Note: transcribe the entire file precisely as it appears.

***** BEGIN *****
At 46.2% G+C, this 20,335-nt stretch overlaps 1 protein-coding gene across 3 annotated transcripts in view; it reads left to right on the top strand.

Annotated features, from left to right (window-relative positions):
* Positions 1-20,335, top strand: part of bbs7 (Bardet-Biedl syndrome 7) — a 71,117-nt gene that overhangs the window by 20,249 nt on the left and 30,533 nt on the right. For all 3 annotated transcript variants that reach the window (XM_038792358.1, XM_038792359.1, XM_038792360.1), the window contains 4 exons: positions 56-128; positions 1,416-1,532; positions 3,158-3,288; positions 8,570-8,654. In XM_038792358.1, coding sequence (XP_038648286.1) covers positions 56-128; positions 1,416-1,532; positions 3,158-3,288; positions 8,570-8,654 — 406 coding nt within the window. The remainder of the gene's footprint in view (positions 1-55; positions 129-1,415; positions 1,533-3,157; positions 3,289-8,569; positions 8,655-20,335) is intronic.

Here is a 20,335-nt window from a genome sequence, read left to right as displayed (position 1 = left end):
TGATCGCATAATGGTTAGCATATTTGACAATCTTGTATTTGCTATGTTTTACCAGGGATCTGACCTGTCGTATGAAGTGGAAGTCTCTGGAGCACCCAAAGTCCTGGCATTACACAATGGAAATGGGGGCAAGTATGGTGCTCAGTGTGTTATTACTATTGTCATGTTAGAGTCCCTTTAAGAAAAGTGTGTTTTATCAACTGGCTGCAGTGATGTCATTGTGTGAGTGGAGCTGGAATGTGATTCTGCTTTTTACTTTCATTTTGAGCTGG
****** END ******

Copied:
At 46.2% G+C, this 20,335-nt stretch overlaps 1 protein-coding gene across 3 annotated transcripts in view; it reads left to right on the top strand.

Annotated features, from left to right (window-relative positions):
* Positions 1-20,335, top strand: part of bbs7 (Bardet-Biedl syndrome 7) — a 71,117-nt gene that overhangs the window by 20,249 nt on the left and 30,533 nt on the right. For all 3 annotated transcript variants that reach the window (XM_038792358.1, XM_038792359.1, XM_038792360.1), the window contains 4 exons: positions 56-128; positions 1,416-1,532; positions 3,158-3,288; positions 8,570-8,654. In XM_038792358.1, coding sequence (XP_038648286.1) covers positions 56-128; positions 1,416-1,532; positions 3,158-3,288; positions 8,570-8,654 — 406 coding nt within the window. The remainder of the gene's footprint in view (positions 1-55; positions 129-1,415; positions 1,533-3,157; positions 3,289-8,569; positions 8,655-20,335) is intronic.

Here is a 20,335-nt window from a genome sequence, read left to right as displayed (position 1 = left end):
TGATCGCATAATGGTTAGCATATTTGACAATCTTGTATTTGCTATGTTTTACCAGGGATCTGACCTGTCGTATGAAGTGGAAGTCTCTGGAGCACCCAAAGTCCTGGCATTACACAATGGAAATGGGGGCAAGTATGGTGCTCAGTGTGTTATTACTATTGTCATGTTAGAGTCCCTTTAAGAAAAGTGTGTTTTATCAACTGGCTGCAGTGATGTCATTGTGTGAGTGGAGCTGGAATGTGATTCTGCTTTTTACTTTCATTTTGAGCTGG